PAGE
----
The LG G Flex2 comes with its own version of the stock Android browser, as well as Google's Chrome browser.
The stock browser packs the usual features: Incognito tabs, Bookmarks, Find in page and Desktop view. There is no Flash support. Pages can be saved locally to read offline, but videos cannot.
Google Chrome is becoming the most popular mobile browser and should be fairly familiar. It has some advantages over its vanilla-flavored buddy, including switching between tabs from the Lollipop's Task Switcher interface.
Thanks to your Google account, Chrome can sync what you have open on other devices (desktops, tablets) with the phone. This feature also syncs your bookmarks and favorite sites and can remember passwords and login data.
LG's QMemo app, which was created as a response to Samsung's Notes application, is present on the G Flex2 in the form of QMemo+. QMemo+ features a plethora of features, including the ability to add location and weather info to your notes, draw and add text to nearly any type of screenshot or picture, as well as share and save your notes via a wide range of media.
LG has re-skinned the Android Calendar app to match the Optimus UI design scheme. Adding an event lets you specify time (with a warning if there's a conflict with another event), attendees and location. Multiple online calendars are supported besides Google's.
The Tasks app is another way to organize time. It can handle multiple task lists and syncs with your Google account. Each task can have a due date and reminder associated with it.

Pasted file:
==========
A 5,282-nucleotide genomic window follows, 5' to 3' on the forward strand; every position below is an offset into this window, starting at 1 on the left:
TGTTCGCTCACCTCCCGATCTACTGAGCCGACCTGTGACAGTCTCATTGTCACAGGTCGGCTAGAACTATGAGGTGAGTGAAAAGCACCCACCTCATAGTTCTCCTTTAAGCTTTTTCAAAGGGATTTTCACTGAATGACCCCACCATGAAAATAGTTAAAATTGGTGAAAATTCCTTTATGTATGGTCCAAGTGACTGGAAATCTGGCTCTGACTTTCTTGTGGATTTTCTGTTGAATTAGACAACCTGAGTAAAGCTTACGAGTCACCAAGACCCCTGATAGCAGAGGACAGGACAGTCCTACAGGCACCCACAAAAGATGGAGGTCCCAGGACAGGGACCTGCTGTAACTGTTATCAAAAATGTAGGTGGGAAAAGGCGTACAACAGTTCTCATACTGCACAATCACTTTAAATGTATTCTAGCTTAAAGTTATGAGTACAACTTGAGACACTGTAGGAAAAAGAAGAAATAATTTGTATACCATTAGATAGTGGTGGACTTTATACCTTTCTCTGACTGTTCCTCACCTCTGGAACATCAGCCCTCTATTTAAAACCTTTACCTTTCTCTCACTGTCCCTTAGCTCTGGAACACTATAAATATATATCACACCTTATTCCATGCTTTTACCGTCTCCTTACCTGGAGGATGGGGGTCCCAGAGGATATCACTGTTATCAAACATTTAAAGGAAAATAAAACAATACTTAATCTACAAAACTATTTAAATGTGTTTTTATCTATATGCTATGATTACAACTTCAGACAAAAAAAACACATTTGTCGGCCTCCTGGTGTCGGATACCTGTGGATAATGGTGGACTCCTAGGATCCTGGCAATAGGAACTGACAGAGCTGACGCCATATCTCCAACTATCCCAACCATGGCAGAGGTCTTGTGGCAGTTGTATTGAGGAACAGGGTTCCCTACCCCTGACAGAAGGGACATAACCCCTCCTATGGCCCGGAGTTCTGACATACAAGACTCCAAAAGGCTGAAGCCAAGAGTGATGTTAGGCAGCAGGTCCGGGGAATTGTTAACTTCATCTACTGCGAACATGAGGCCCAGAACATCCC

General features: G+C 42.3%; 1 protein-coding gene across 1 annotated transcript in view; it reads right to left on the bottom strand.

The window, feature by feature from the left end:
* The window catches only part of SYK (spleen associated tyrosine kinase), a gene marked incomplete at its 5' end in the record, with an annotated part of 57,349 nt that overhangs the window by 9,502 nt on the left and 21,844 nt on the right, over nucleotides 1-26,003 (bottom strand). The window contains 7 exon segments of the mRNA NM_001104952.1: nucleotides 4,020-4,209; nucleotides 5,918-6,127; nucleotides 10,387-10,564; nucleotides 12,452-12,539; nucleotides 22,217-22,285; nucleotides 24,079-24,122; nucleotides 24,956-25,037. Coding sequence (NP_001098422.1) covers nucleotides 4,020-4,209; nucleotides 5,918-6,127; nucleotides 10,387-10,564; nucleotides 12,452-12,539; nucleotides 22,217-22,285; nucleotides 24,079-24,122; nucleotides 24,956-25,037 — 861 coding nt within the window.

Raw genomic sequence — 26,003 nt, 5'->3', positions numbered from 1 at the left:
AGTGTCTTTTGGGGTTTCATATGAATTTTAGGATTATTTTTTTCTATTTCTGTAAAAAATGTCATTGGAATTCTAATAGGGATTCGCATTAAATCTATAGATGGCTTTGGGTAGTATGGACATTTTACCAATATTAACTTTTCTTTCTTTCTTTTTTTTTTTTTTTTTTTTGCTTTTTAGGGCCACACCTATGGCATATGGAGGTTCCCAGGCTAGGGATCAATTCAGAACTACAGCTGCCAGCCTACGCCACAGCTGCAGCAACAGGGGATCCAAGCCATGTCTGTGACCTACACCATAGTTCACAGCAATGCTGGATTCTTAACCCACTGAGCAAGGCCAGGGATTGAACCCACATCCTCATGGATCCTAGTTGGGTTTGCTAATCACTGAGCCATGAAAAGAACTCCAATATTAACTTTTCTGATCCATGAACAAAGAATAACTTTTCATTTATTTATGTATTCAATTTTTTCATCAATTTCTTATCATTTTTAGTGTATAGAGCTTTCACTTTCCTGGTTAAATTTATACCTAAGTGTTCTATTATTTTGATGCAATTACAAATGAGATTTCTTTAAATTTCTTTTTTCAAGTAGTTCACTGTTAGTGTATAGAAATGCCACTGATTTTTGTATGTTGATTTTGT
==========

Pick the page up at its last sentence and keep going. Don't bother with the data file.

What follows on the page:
The LG G Flex2 also comes with a capable File manager application. You can either list all of the files of a certain type on your device, or browse the contents of your internal/expandable storage like on any other file manager. You can also integrate Dropbox cloud storage.
There is no pre-installed office package, but you can open office files, including PDFs, thanks to the integrated ThinkViewer app. If you need an edit option, you'll have to find another solution from the Play Store.
The Alarm clock application can handle multiple alarms, each with its own start and repeat time. The stopwatch and timer are self-explanatory. There's also a Calculator that displays advanced functions in landscape mode, and a Voice recorder.
It provides traffic information to your work or home, knows the scores of sports teams you follow and gives you the weather forecast for your location. It's great for at-a-glance info, but can handle voice Google searches as well. It also has a dedicated homescreen/lockscreen widget.
On the positive side, it can plan driving, public transport, cycling and walking routes. It can also display pretty accurate traffic alerts as well (though it doesn't always take them into account when routing you).
Another great support tool is the Android Device Manager. It's available for all Android devices linked to your Google account. It can help you find your misplaced phone by ringing it or placing it on a map if it's not where you are. If it's stolen, you also have the option to lock the device and delete all data. You have to have enabled remote lock via the preinstalled Google Settings app on your smartphone.
And finally, Google's Play Store hardly needs any description. It the biggest catalog of apps and also features movies, TV, music and even devices but availability is region-dependent. Opening the store brings you highlighted apps based on recommendations and your usage. There are categories, ranked apps and more.